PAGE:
Nvidia’s current Pascal GPUs are generating a lot of enthusiasm, but there’s even more to be excited about with their successor, the Volta GPU architecture, on its way next year.
Nvidia unveiled Volta in a new Xavier supercomputer chip designed for self-driving cars. The small surprise came Wednesday at the company’s GPU Technology Conference in Amsterdam.
Xavier provides unprecedented computing horsepower, allowing cars to recognize images, analyze on-road situations, and take action. Much of the processing will happen on an integrated 512-core Volta GPU.
Xavier will power the successor to Nvidia’s current self-driving car computer, called Drive PX 2.
The upcoming chip hints at Volta’s graphics capabilities. It has dual 8K HDR video recording, suggesting the new GPU architecture will explore areas beyond 4K graphics.
Nvidia in the past has said Volta will solve memory bandwidth problems and will be much smaller than predecessors. However, Nvidia hasn’t revealed further details about the GPU architecture.
Volta will also have a speedier NVLink 2.0 interconnect. The GPU will be paired with IBM’s upcoming Power9 chips in the U.S. Department of Energy’s Summit supercomputer in 2018. IBM has said that each NVLink 2.0 lane will communicate at 25Gbps (gigabits per second), which would be 7 to 10 times the speed of PCI-Express 3.0.
Xavier also has a custom eight-core CPU and a new computer vision accelerator. It’s the most advanced chip ever built by Nvidia, the company said in a blog post.
Xavier delivers 20 TOPS (trillion operations per second) of computing power while consuming only 20 watts of power. It has seven billion transistors and is made using the 16-nm chip process. Those specs hint big gains in performance and power efficiency for the Volta GPU.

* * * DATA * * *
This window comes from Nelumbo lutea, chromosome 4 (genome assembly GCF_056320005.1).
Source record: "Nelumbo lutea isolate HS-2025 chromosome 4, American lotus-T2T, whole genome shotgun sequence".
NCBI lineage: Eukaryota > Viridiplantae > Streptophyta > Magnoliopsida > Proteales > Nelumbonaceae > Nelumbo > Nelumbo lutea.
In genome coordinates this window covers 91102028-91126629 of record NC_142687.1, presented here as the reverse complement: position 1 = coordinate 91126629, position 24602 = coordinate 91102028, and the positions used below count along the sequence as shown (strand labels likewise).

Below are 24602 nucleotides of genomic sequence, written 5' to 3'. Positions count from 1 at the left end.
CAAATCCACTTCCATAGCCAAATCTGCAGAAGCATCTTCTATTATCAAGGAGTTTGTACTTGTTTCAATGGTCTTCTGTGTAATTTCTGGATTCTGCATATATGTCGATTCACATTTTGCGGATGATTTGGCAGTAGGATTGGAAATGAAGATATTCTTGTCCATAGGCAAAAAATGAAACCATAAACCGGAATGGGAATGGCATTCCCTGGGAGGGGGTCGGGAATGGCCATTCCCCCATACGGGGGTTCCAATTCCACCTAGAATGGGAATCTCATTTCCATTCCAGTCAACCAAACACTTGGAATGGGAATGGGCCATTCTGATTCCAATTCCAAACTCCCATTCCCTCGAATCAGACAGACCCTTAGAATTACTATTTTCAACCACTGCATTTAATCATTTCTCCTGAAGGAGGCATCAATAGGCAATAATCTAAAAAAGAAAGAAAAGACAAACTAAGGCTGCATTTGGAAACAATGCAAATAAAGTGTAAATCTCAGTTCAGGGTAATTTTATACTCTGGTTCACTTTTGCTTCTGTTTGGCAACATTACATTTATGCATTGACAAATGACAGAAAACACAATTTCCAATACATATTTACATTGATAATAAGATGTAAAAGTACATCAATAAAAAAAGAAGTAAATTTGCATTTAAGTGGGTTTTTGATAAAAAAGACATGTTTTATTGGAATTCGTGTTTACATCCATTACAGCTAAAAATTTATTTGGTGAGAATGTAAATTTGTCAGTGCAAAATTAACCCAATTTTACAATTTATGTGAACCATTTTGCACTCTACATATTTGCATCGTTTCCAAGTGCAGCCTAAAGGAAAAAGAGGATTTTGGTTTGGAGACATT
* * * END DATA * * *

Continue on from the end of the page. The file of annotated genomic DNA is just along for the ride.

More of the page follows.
“A single Xavier AI processor will be able to replace today’s Drive PX 2 configured with dual mobile SoCs and dual discrete GPUs—at a fraction of the power consumption,” Nvidia said.
The Drive PX 2, which was introduced at CES in January, has 12 CPU cores and two Pascal GPUs. It was the equivalent of having “150 MacBook Pros in your trunk,” said Nvidia CEO Jen-Hsun Huang.
Samples of the Xavier will ship to car makers in the fourth quarter of next year, along with technology companies, research institutions, and other automotive companies. Volta-based GPUs could be released earlier than Xavier.
Computers built with Xavier will allow self-driving cars to cruise the streets safely, Nvidia says. The company hopes Xavier will make cars smarter by recognizing what drivers encounter regularly—signs, signals, lanes, objects, and pedestrians—to avoid collisions and incidents with the traffic police.
But Nvidia has recognized there are challenges to overcome. For example, self-driving cars may not be effective after a heavy snowfall, where lanes may not be clearly visible and driving conditions unsafe. Xavier could train a car to do a better job of reacting to such situations.
Safety is a big concern for self-driving cars. The recent tragedy involving a Tesla Model S, where the driver was killed while the car was in partly autonomous AutoPilot mode, highlighted the importance of human attention even when a car is helping.
Computers based on Xavier won’t make safe driving decisions off the bat because they first need to be trained. The training happens as the computer absorbs images and locations and cross-references them with large repositories of images and data in the cloud. As the Xavier computer learns more about its surroundings, it can make smarter driving decisions.
Nvidia has equipped the Xavier its new computer vision accelerator. The current Pascal chips already have machine learning instructions, and the GPUs combine parallel processing with algorithms to help cars safely navigate streets.
Nvidia is doing well in the self-driving car market and betting a big part of its future on it. Volvo is developing an autonomous car based on Drive PX 2. Nvidia is also working with companies like Audi and Ford on self-driving cars. The company competes with Intel in the space.